In a fitful moment, I turned on my phone to see if I had a cellular signal. Seeing that I did, I tried to call Kim. I wasn’t entirely sure what I was going to say to her, but it was probably going to be something like, “I think it’s time for me to come home.”
No doubt, she would have questioned why I wanted to do that. She would have reminded me that a thru-hiker should never quit on a bad day. That might have been all I needed to hear, but she didn’t answer her phone. I had forgotten that she was traveling today to meet some college friends.
Not talking to her was probably a good thing. It had the effect of telling me today was not the day I would quit.
My pathetic mood wasn't yet entirely erased, but that soon changed.
Shortly before 4 p.m., I reached Lolo Pass. A small, hand-written sign caught my attention on the other side of the paved road. It was the kind of sign that would brighten any unhappy hiker: trail magic!
The sign pointed to a small picnic area where two 2018 hikers, Skunk Bear and Sashay, provided a nice selection of snacks and drinks.
While we were there, I confessed to Dave that I was having a bad day. I didn’t mention I had come close to quitting but said I wasn’t sure I could keep going. “It just seems like 3,000 miles is plenty,” I told him.
“We’re going to finish, Gravity,” he answered. “We can do this.”
And that was all I needed to hear. I suddenly felt better.
Energized by the trail magic and Dave’s pep talk, I didn’t mind the climb of nearly 1,000 feet in the two miles after leaving the picnic area at Lolo Pass.
I was no longer falling behind but stayed in pace with Dave, Austin, and Dane.
From the top of the day's last climb, the trail was an easy glide down, dropping an extra 500 feet more than we ascended.
Muddy Fork was at the bottom of the descent. It was a deep creek with a couple of massive logs lying across and well above the water to form a bridge.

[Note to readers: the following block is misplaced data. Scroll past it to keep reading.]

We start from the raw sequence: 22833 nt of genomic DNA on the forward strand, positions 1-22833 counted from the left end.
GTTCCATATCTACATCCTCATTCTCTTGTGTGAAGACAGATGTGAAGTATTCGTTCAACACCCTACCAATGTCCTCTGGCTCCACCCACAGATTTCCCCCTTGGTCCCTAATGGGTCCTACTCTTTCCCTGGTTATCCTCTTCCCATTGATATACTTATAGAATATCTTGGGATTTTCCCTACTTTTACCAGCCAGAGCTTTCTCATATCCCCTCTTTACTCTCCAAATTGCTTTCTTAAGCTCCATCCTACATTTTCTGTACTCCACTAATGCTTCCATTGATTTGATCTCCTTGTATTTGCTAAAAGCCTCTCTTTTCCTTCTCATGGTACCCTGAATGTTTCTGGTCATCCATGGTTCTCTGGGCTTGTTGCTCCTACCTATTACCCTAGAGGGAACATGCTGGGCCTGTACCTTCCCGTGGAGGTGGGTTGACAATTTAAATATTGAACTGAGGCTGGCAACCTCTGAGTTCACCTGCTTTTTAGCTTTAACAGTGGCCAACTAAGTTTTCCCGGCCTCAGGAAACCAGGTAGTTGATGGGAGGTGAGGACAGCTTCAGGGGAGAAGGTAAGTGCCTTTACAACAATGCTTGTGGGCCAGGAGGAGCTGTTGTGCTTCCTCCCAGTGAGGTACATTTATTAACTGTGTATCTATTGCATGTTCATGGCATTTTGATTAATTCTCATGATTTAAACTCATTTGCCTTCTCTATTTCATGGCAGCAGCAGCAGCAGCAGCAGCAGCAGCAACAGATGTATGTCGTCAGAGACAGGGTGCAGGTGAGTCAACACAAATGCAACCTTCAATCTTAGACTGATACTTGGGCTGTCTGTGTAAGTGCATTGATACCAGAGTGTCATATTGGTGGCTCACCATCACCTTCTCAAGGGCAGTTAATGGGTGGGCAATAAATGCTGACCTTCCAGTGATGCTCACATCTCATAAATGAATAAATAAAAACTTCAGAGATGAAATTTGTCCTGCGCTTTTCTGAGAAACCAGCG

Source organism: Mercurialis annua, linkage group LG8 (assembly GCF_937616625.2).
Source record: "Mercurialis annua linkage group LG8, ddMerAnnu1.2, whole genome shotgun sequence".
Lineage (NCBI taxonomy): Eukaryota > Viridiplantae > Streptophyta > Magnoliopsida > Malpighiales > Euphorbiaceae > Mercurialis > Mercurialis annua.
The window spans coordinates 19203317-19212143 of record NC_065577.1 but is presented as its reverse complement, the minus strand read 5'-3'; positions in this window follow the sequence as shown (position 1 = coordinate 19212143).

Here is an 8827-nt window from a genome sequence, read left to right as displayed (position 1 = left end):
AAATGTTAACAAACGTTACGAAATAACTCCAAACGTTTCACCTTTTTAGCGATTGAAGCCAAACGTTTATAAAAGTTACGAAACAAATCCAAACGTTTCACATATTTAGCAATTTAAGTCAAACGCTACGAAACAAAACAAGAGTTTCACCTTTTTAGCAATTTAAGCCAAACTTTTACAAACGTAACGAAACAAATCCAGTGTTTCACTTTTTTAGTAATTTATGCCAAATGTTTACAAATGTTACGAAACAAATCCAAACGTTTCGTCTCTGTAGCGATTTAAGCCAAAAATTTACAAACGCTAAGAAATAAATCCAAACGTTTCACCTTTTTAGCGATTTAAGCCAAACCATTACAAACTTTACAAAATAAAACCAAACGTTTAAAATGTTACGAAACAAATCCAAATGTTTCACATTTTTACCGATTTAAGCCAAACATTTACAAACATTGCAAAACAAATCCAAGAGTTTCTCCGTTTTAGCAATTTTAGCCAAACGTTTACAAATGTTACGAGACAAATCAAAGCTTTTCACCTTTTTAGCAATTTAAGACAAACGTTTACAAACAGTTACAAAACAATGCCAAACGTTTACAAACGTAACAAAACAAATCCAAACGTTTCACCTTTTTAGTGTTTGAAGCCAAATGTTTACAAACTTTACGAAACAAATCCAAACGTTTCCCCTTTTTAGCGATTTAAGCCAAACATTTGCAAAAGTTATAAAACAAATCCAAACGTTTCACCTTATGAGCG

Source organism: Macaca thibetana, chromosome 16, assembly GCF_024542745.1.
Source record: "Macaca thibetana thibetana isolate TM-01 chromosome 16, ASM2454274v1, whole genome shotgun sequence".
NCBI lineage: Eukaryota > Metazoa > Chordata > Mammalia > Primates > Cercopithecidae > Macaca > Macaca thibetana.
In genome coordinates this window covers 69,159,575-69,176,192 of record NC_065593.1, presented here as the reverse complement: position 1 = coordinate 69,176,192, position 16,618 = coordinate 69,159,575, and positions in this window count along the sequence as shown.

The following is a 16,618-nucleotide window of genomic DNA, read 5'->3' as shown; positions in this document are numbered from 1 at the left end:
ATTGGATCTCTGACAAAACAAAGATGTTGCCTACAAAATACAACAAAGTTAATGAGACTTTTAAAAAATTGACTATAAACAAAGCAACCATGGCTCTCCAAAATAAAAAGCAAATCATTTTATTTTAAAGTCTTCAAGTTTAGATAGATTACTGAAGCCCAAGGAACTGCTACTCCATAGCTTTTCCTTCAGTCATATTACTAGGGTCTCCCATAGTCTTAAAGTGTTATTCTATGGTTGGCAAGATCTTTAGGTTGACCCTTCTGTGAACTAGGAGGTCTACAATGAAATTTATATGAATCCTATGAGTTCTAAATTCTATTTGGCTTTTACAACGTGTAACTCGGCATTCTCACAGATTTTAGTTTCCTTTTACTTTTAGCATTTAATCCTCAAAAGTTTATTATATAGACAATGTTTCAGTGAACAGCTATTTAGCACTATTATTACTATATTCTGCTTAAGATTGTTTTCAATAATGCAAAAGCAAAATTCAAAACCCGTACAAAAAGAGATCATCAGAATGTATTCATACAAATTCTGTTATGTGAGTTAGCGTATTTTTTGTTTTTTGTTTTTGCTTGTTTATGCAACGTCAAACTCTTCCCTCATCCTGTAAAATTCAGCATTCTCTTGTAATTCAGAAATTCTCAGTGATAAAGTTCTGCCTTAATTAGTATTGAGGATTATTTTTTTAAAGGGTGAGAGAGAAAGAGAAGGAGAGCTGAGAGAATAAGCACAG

Apparently as an added safety measure, a rope was tied to one of the logs to create a handrail of sorts. The rope looked worn and frayed. It seemed a little sketchy and I wondered if it would hold anyone if they grabbed it while falling. I didn’t bother with it. Instead, I balanced my weight over the side of the roped log and didn’t have any trouble crossing.
Our campsite was a short distance up an embankment on the other side of the creek. Plenty of flat spots were available for tents and a couple of hikers were already there when we arrived at 7 p.m.
Growler showed up several minutes later and camped with us. He had stayed longer at the trail magic than we did.
When Dave said to me this afternoon, “We can do this,” his words were a simple reminder to myself that I had the skills and strength to complete my hike. I have known this all along, but I was thrown briefly off course by my bad mood, and the possibility of an easy way out weakened my resolve.
After he said that to me, Dave then tried to explain it was natural to wonder if you can finish a thru-hike when you near the halfway point. He might have been right, but I wondered if he was just trying to give me an excuse to get over my bad mood.
Whether he was sincere or only using a little trail psychology, it didn’t matter. He’d already helped me summon back the mental and emotional bearings I had and needed.
Dave helped me remember I have the ability to complete an entire thru-hike. Heck, I’ve already done one that was harder than this one. More to the point, however, he reminded me I’m not hiking this hike alone. I will always have good friends and a supportive family whenever I need them.
I heard a voice telling me to flee
From “Gomorrah” by Robert Hunter and Jerry Garcia (Jerry Garcia Band)
The very same voice I always believe
Said, a lot of trouble's coming
But it don't have to come to you
I'm telling you, so you can tell
The rest what you been through
Don't you turn around, no
Don't look after you
It's not your business how it's done
You're lucky to get through